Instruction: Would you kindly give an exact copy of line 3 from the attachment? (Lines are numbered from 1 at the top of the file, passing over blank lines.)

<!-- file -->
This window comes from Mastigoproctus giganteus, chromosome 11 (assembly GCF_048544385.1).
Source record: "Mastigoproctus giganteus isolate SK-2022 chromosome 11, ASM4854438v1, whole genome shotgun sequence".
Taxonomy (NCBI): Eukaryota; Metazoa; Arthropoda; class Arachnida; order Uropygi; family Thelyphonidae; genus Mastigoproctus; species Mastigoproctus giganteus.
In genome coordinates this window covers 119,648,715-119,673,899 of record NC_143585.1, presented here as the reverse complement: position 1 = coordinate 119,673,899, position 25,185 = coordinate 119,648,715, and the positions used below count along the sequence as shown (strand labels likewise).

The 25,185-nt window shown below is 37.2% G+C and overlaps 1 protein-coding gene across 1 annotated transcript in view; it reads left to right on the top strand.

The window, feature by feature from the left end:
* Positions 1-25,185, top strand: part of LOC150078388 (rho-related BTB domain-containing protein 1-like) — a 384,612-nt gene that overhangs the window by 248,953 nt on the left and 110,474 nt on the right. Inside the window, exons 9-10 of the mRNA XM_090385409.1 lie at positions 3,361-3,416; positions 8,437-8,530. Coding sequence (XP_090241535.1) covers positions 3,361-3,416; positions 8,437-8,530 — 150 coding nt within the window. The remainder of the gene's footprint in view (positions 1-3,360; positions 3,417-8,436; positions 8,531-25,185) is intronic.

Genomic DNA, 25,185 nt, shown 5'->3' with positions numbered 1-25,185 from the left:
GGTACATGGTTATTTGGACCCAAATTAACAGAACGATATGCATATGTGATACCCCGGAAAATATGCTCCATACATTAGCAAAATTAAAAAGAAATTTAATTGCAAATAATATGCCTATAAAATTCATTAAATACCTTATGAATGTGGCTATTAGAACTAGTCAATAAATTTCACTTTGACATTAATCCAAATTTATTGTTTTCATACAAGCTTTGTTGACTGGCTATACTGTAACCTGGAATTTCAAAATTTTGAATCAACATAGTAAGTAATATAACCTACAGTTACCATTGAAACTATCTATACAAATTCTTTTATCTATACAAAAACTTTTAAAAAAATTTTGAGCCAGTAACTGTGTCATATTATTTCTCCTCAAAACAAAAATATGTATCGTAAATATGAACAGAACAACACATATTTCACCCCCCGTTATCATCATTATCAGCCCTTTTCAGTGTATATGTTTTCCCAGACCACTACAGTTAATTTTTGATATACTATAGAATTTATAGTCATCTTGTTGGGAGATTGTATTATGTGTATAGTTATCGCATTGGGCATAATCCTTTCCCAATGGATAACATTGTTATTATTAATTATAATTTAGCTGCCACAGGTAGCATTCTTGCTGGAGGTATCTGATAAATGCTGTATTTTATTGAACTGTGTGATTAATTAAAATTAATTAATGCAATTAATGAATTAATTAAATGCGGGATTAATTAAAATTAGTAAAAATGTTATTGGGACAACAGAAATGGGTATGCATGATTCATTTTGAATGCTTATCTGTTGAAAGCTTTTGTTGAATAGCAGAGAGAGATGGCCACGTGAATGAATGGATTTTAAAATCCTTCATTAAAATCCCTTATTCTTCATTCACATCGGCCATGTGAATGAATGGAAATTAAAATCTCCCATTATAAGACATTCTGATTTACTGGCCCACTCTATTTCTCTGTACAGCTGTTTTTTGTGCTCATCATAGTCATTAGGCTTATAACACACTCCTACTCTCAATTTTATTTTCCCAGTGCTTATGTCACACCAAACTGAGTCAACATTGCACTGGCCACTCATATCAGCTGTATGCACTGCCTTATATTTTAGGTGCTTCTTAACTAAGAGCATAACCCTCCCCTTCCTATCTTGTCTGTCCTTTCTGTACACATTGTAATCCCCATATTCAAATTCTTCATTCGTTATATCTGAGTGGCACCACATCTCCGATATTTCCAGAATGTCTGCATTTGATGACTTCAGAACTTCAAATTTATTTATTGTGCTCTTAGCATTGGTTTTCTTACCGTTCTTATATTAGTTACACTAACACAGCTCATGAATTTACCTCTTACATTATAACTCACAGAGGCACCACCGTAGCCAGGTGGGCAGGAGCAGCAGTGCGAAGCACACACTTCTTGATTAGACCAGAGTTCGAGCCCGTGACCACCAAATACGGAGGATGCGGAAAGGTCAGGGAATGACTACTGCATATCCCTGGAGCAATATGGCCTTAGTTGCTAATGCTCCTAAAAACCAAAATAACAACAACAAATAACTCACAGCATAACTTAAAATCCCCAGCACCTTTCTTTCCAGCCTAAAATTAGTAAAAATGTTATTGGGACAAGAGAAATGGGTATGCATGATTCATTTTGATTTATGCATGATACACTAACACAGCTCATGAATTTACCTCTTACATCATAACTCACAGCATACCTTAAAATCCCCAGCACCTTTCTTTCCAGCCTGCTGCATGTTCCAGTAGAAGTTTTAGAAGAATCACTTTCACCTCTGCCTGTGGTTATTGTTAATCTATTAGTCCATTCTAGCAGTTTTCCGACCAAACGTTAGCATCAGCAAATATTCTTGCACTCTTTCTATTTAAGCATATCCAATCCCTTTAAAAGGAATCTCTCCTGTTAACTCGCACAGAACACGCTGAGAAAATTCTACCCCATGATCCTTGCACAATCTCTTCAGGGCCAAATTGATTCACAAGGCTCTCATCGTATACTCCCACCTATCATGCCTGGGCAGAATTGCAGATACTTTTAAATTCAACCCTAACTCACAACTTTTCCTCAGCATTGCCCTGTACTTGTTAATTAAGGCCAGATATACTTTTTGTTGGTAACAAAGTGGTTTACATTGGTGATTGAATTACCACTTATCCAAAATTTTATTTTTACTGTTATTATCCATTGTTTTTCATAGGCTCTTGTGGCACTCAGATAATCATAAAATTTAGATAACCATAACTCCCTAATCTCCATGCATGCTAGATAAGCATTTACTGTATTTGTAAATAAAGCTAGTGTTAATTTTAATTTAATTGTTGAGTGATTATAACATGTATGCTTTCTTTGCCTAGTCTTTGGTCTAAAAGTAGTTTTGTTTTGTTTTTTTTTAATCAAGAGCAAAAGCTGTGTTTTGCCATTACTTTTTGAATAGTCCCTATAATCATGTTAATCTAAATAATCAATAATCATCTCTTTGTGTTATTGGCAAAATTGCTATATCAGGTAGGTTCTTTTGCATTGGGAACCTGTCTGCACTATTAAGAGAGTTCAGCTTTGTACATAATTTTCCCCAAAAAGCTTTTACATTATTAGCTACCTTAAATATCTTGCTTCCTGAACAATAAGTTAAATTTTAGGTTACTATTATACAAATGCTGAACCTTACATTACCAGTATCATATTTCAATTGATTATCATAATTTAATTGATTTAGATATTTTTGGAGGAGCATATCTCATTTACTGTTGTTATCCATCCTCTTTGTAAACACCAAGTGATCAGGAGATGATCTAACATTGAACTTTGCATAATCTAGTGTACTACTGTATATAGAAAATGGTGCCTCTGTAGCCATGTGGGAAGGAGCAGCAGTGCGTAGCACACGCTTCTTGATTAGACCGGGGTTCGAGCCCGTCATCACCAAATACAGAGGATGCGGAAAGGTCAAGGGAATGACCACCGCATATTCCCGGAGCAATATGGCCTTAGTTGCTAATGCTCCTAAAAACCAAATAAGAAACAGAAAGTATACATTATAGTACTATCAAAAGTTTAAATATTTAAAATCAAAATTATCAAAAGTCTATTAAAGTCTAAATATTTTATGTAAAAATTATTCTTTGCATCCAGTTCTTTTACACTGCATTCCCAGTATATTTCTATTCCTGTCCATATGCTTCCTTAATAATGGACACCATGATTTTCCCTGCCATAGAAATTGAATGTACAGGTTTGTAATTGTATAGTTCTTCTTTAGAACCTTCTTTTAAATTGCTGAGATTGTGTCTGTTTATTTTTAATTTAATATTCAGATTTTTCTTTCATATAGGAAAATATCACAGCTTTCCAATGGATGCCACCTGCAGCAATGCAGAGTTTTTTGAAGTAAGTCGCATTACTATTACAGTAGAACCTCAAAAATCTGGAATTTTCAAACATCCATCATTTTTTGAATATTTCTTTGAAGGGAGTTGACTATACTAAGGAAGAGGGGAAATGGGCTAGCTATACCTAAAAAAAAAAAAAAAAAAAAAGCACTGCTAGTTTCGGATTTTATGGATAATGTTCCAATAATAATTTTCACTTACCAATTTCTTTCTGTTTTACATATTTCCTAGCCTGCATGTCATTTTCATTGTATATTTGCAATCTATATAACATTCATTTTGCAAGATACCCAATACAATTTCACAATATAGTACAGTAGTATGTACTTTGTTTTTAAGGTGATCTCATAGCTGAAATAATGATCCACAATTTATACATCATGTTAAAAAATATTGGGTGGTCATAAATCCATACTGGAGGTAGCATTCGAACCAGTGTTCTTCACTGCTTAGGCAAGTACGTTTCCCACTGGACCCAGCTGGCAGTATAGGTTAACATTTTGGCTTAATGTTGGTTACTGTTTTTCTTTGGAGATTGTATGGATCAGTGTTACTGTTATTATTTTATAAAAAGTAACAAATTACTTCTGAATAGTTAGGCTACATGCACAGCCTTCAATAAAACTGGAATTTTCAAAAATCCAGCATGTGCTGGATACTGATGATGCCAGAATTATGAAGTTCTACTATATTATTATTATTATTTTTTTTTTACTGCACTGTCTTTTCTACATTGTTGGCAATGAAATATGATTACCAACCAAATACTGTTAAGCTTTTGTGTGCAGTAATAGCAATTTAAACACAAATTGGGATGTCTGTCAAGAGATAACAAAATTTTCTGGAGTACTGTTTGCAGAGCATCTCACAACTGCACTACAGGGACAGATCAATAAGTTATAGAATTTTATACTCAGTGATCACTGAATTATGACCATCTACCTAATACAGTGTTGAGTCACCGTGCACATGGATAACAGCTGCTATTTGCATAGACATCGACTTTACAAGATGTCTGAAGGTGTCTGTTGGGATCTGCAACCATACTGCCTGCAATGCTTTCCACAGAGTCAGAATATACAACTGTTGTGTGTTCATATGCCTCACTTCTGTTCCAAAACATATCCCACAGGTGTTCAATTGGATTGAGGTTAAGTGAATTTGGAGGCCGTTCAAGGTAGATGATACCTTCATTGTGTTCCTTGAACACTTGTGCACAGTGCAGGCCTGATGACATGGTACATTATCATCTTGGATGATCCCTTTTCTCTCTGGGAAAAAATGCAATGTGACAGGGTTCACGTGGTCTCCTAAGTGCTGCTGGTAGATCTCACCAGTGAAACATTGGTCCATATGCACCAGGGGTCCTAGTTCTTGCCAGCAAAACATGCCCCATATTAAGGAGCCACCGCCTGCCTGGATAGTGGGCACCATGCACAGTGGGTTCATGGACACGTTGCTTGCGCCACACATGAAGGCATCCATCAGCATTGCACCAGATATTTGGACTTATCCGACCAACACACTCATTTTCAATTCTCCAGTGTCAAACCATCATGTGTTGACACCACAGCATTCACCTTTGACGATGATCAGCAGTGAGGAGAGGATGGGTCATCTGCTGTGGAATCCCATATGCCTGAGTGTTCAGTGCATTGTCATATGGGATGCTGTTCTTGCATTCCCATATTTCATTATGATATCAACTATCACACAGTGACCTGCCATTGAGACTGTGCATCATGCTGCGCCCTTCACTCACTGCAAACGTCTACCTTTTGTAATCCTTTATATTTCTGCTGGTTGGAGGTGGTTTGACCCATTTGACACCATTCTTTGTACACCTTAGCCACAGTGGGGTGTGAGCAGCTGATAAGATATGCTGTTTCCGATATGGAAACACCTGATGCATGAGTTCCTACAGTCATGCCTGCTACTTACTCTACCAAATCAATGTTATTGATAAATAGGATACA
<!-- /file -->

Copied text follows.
Taxonomy (NCBI): Eukaryota; Metazoa; Arthropoda; class Arachnida; order Uropygi; family Thelyphonidae; genus Mastigoproctus; species Mastigoproctus giganteus.